Eagle Watch at Starved Rock

January 24, 2010

A bald eagle winters at Starved Rock

Once again the bald eagles are wintering at Starved Rock State Park in Utica, Illinois. They perch high on the treetops of Plum Island, next to the dam that keeps the river from freezing and where the fish are easy pickings. This year the eagle numbers are low. That’s because the gizzard chad crashed. Supposedly, it’s a natural and cyclical occurrence, but one that sent the iconic birds elsewhere in search of their preferred cuisine.

Last year 102 eagles were sighted at Starved Rock. We were lucky to spot a handful. “Next year, you never know–it all depends on how the fish bounce back,” said Ranger Bob Petruney of the U.S. Army Corps of Engineers at the Illinois Waterway Visitor Center.

If you’ve never seen one, bald eagles are not bald. Early European explorers named them using an Old English word, “balde,” which means white–a reference to their heads and tails. A few more eagle facts:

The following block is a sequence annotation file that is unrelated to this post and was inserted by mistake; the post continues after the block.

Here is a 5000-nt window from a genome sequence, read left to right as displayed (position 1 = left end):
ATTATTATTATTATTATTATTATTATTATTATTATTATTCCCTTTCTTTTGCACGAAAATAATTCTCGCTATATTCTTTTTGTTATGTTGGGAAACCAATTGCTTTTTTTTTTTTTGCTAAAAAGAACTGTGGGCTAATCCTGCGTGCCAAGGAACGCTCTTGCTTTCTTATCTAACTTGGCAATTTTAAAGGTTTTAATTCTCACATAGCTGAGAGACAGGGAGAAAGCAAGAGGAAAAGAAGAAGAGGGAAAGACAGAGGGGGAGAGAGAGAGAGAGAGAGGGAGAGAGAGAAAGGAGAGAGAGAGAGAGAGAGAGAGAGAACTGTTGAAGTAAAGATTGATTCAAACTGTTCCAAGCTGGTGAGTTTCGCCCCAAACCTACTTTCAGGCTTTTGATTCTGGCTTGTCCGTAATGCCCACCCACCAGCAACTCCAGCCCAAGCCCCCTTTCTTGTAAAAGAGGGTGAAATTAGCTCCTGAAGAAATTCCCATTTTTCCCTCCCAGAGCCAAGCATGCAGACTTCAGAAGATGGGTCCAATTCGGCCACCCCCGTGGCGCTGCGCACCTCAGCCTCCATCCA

* Bald eagles are all-brown until they are 4 or 5 years old; then they get the white plumage.

* Illinois has the largest winter population of bald eagles outside Alaska.

* Bald eagles weigh about the same as a cat, but they stand 3 feet tall and have wingspans up to 8 feet.

We took off on foot in search of eagles and other snowy wonders. The park is known for sandstone bluffs, 18 canyons and 13 miles of hilly trails. The first day we hiked up and down and up to the top of Wildcat Canyon, where ice climbers were scaling a frozen waterfall. Then we meandered down to the Illinois River and up to Lovers Leap. That’s where we saw 5 eagles–2 pairs of adults and a juvenile.

The next morning we joined a hiking club made up of guests at the historic Starved Rock Lodge, where we stayed, and local residents. It was founded by activities director Edna Daugherty, and the group meets every Thursday, year-round. This day’s destination was St. Louis Canyon and the frozen waterfall there. Arnie and I thought we were hike-worthy, but soon found ourselves sliding along the steep paths. Edna handed me her walking stick. Ron loaned Arnie his walking stick and YakTrax, which are like tire chains for your feet. They worked out well, and the landscape was magnificently stark and still.

I wore cute waterproof boots by White Mountain. They are shiny black on the foot part and quilted on the top part. I was going to show you a picture, but decided you’d rather see an eagle. So here’s a picture of my souvenir from the gift shop.